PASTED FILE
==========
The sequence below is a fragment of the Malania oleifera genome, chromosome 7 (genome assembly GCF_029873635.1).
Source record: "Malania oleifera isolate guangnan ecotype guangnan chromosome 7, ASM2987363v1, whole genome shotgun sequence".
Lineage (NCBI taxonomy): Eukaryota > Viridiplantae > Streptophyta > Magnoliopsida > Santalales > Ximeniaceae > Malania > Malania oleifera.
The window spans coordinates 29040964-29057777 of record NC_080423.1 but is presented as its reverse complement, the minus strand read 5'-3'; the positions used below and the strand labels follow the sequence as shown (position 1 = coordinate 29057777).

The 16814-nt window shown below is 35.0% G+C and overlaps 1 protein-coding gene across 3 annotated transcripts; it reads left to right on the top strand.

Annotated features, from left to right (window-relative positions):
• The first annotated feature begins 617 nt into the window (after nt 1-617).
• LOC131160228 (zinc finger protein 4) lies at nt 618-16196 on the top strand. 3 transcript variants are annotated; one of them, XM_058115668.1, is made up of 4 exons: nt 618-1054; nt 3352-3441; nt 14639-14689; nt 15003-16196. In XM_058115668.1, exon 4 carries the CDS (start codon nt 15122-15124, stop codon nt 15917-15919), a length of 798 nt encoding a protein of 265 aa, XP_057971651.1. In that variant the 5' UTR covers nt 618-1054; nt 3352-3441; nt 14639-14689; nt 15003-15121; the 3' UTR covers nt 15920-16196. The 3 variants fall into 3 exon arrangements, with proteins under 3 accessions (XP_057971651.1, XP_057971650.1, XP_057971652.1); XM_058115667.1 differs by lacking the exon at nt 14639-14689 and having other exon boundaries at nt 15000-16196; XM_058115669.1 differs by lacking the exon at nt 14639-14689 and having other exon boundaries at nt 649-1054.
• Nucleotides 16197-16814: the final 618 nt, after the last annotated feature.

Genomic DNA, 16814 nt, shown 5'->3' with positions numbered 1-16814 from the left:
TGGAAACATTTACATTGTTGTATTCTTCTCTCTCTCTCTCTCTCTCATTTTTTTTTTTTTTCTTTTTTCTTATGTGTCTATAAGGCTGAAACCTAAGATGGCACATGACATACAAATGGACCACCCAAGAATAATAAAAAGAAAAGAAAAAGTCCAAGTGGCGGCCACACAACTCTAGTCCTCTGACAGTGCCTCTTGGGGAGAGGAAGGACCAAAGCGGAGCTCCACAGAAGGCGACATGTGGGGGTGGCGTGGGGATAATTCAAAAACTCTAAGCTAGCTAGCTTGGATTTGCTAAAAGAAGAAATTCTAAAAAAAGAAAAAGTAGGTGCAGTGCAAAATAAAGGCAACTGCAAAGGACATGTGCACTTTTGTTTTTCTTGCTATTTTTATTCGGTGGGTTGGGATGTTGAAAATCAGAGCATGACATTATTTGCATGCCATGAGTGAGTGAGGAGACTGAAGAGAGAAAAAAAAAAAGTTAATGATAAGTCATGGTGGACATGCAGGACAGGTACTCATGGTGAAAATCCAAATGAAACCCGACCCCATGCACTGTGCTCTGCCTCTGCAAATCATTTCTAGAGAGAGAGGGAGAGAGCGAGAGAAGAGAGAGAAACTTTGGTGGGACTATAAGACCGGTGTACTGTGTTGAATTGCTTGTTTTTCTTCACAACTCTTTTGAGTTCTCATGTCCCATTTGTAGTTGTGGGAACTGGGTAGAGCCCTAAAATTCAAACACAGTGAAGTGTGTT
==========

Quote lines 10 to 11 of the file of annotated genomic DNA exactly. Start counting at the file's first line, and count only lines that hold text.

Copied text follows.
Genomic DNA, 16814 nt, shown 5'->3' with positions numbered 1-16814 from the left:
TGGAAACATTTACATTGTTGTATTCTTCTCTCTCTCTCTCTCTCTCATTTTTTTTTTTTTTCTTTTTTCTTATGTGTCTATAAGGCTGAAACCTAAGATGGCACATGACATACAAATGGACCACCCAAGAATAATAAAAAGAAAAGAAAAAGTCCAAGTGGCGGCCACACAACTCTAGTCCTCTGACAGTGCCTCTTGGGGAGAGGAAGGACCAAAGCGGAGCTCCACAGAAGGCGACATGTGGGGGTGGCGTGGGGATAATTCAAAAACTCTAAGCTAGCTAGCTTGGATTTGCTAAAAGAAGAAATTCTAAAAAAAGAAAAAGTAGGTGCAGTGCAAAATAAAGGCAACTGCAAAGGACATGTGCACTTTTGTTTTTCTTGCTATTTTTATTCGGTGGGTTGGGATGTTGAAAATCAGAGCATGACATTATTTGCATGCCATGAGTGAGTGAGGAGACTGAAGAGAGAAAAAAAAAAAGTTAATGATAAGTCATGGTGGACATGCAGGACAGGTACTCATGGTGAAAATCCAAATGAAACCCGACCCCATGCACTGTGCTCTGCCTCTGCAAATCATTTCTAGAGAGAGAGGGAGAGAGCGAGAGAAGAGAGAGAAACTTTGGTGGGACTATAAGACCGGTGTACTGTGTTGAATTGCTTGTTTTTCTTCACAACTCTTTTGAGTTCTCATGTCCCATTTGTAGTTGTGGGAACTGGGTAGAGCCCTAAAATTCAAACACAGTGAAGTGTGTT